Like the rest of the Digital team, I’d like to express my thanks to everyone who showed an interest in the Digital Day, and especially to those who attended the event.
Digital Day workshops
Together with Malcolm McKee and David Kitchen, both District Commissioners and members of the Digital Advisory Group, we ran several workshops at the Digital Day focusing on ‘Tackling Technology Together’. We thought about the three main themes of the Digital Strategy but quickly decided to focus on ‘Getting the Basics Right’, since there’s so much to talk about on that theme alone.
Both workshops featured robust, passionate discussions, which I think we all enjoyed! We weren’t just there for fun, though, we wanted to come out with some concrete proposals from attendees on two questions: what should we fix first? and how can we work together?
What should we fix first?
We asked participants what they considered to be the most pressing problems in Scouts technology and to rank them by priority. After considerable debate, the results that emerged were:
Background: The evidence From the beginning, we’ve had lots of anecdotal information pointing to searching as a major problem with the website. We’ve seen comments on Facebook groups and on the digital blog. The Info Centre often gets calls just to find information on the website that should be searchable, but isn’t. And we used it ourselves.
This is supported by quantitative and qualitative evidence. Members expect search to work: it’s a basic. Search came up repeatedly as a critical user issue in interviews, with leaders quoting the oft-shared work around of adding “scouts” to their Google searches. Improving search and making information easier to find were the most popular website requests from our recent survey of Leaders and Assistant Section Leaders.
We’ve had to keep it secret for weeks, but with today’s announcement of our partnership with the Raspberry Pi Foundation, we are happy to share their contribution to Digital Day. If you are not already familiar, the Raspberry Pi Foundation is a charity dedicated to teaching computer science skills to young people. They are best known for the small and affordable Raspberry Pi computer. This basic and customisable PC is the best selling British computer ever. They also host seminars and workshops across the world to teach people of all ages about computer science.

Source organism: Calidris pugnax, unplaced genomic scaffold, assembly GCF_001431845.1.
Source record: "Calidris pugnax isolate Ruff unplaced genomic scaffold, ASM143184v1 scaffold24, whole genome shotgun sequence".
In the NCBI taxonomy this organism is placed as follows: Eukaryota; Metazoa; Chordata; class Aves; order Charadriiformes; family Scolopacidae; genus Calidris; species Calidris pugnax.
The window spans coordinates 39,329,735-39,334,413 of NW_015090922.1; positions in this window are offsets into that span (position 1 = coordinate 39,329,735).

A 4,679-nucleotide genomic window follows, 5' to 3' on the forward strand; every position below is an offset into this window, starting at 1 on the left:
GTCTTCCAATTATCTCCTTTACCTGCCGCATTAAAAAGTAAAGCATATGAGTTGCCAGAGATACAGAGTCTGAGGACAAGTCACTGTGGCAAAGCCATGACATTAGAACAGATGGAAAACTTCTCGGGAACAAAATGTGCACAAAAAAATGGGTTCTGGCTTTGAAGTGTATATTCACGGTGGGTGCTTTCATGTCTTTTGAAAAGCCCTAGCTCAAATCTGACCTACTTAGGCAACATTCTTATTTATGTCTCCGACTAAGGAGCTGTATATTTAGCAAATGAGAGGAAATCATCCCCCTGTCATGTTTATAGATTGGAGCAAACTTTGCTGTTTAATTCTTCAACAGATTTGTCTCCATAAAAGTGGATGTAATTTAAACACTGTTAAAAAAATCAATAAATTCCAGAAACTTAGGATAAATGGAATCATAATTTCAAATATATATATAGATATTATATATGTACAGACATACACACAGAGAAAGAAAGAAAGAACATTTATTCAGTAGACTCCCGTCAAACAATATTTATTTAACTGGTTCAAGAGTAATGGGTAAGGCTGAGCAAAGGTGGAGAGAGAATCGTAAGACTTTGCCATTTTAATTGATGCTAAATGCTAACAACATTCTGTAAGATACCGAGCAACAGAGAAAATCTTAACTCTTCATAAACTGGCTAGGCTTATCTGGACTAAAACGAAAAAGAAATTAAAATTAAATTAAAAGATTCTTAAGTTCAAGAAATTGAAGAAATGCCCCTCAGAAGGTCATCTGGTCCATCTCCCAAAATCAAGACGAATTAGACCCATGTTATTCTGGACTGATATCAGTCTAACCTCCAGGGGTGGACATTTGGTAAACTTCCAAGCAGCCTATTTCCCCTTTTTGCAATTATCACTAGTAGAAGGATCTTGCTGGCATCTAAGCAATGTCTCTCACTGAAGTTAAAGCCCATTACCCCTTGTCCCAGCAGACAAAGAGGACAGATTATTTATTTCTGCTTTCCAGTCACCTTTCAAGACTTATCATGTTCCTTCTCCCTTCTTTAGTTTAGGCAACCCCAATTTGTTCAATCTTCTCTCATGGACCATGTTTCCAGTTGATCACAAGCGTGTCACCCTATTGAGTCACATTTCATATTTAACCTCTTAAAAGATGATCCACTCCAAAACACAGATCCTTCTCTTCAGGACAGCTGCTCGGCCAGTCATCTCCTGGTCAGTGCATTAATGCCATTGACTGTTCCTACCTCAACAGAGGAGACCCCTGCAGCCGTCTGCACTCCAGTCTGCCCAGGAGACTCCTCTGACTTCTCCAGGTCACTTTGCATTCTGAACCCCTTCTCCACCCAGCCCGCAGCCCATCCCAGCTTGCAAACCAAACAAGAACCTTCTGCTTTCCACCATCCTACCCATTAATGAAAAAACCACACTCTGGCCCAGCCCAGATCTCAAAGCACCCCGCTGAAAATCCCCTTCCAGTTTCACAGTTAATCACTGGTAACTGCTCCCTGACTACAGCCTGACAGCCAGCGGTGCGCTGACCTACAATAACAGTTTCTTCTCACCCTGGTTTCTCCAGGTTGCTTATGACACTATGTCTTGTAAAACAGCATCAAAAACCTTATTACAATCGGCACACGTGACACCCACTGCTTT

They were a big part of Digital Day where we announced our partnership with them on the Digital Maker Staged Activity Badge and they led workshops about teaching digital skills. The Scouts are working with Raspberry Pi on several projects, from those workshops at our Digital Day to the full redevelopment of our Digital Maker Staged Activity Badge. The new badge requirements move away from computer science to using digital skills to solve problems, build resilience, help their communities and express themselves. The partnership is bringing a whole new set of activity resources that leaders can use with their group as well as innovative ‘How-to’ videos. The design of the badge has also been updated to reflect the essence of the partnership. Much more is to come as the Scouts and Raspberry Pi are working to ensure the badge is accessible to all members. Talks about training leaders and development of kits are happening, so stay tuned!
Below Olympia Brown, Senior Programme Manager for Youth Partnerships at Raspberry Pi, talks with us about our partnership, the Digital Day, and Scouting.
From next Tuesday, 15 May, Scouts.org.uk will have a new homepage. We felt that Scouting needed a new homepage now, for a number of reasons.
The previous homepage was not meeting needs of members or potential members (see below for further details on this)
The new homepage allows us to get a better understanding of how people use it, and to test ideas in order to make improvements – you will see changes straight away. We will even take a few risks to try new things.